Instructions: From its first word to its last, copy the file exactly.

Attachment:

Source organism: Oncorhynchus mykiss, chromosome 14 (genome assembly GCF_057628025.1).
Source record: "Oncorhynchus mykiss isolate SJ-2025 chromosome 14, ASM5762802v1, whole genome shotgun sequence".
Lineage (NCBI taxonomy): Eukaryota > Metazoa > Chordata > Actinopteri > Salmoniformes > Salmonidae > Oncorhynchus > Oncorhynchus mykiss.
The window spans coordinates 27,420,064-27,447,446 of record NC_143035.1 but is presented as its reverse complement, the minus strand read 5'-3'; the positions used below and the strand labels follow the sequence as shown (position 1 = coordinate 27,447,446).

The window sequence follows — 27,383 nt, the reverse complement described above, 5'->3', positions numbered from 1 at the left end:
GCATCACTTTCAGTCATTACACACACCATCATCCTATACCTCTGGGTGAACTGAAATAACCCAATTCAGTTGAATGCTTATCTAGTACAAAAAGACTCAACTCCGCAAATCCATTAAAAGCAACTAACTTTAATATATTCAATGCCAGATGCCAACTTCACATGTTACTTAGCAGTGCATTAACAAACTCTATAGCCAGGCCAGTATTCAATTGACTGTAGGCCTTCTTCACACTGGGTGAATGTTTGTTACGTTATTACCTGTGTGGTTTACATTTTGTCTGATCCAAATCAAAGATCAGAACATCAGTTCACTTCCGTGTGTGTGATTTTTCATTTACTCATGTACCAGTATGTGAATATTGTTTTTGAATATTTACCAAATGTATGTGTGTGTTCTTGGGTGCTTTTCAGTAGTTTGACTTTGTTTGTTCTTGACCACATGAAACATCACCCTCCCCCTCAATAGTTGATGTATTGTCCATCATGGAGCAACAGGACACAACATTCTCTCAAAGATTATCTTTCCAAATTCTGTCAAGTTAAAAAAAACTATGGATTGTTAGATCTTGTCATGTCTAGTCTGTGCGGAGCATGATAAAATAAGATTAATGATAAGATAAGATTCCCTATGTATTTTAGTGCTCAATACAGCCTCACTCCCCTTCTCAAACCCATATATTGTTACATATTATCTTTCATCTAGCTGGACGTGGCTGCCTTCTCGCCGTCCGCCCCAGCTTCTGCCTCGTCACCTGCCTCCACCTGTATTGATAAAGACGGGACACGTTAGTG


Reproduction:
Source organism: Oncorhynchus mykiss, chromosome 14 (genome assembly GCF_057628025.1).
Source record: "Oncorhynchus mykiss isolate SJ-2025 chromosome 14, ASM5762802v1, whole genome shotgun sequence".
Lineage (NCBI taxonomy): Eukaryota > Metazoa > Chordata > Actinopteri > Salmoniformes > Salmonidae > Oncorhynchus > Oncorhynchus mykiss.
The window spans coordinates 27,420,064-27,447,446 of record NC_143035.1 but is presented as its reverse complement, the minus strand read 5'-3'; the positions used below and the strand labels follow the sequence as shown (position 1 = coordinate 27,447,446).

The window sequence follows — 27,383 nt, the reverse complement described above, 5'->3', positions numbered from 1 at the left end:
GCATCACTTTCAGTCATTACACACACCATCATCCTATACCTCTGGGTGAACTGAAATAACCCAATTCAGTTGAATGCTTATCTAGTACAAAAAGACTCAACTCCGCAAATCCATTAAAAGCAACTAACTTTAATATATTCAATGCCAGATGCCAACTTCACATGTTACTTAGCAGTGCATTAACAAACTCTATAGCCAGGCCAGTATTCAATTGACTGTAGGCCTTCTTCACACTGGGTGAATGTTTGTTACGTTATTACCTGTGTGGTTTACATTTTGTCTGATCCAAATCAAAGATCAGAACATCAGTTCACTTCCGTGTGTGTGATTTTTCATTTACTCATGTACCAGTATGTGAATATTGTTTTTGAATATTTACCAAATGTATGTGTGTGTTCTTGGGTGCTTTTCAGTAGTTTGACTTTGTTTGTTCTTGACCACATGAAACATCACCCTCCCCCTCAATAGTTGATGTATTGTCCATCATGGAGCAACAGGACACAACATTCTCTCAAAGATTATCTTTCCAAATTCTGTCAAGTTAAAAAAAACTATGGATTGTTAGATCTTGTCATGTCTAGTCTGTGCGGAGCATGATAAAATAAGATTAATGATAAGATAAGATTCCCTATGTATTTTAGTGCTCAATACAGCCTCACTCCCCTTCTCAAACCCATATATTGTTACATATTATCTTTCATCTAGCTGGACGTGGCTGCCTTCTCGCCGTCCGCCCCAGCTTCTGCCTCGTCACCTGCCTCCACCTGTATTGATAAAGACGGGACACGTTAGTG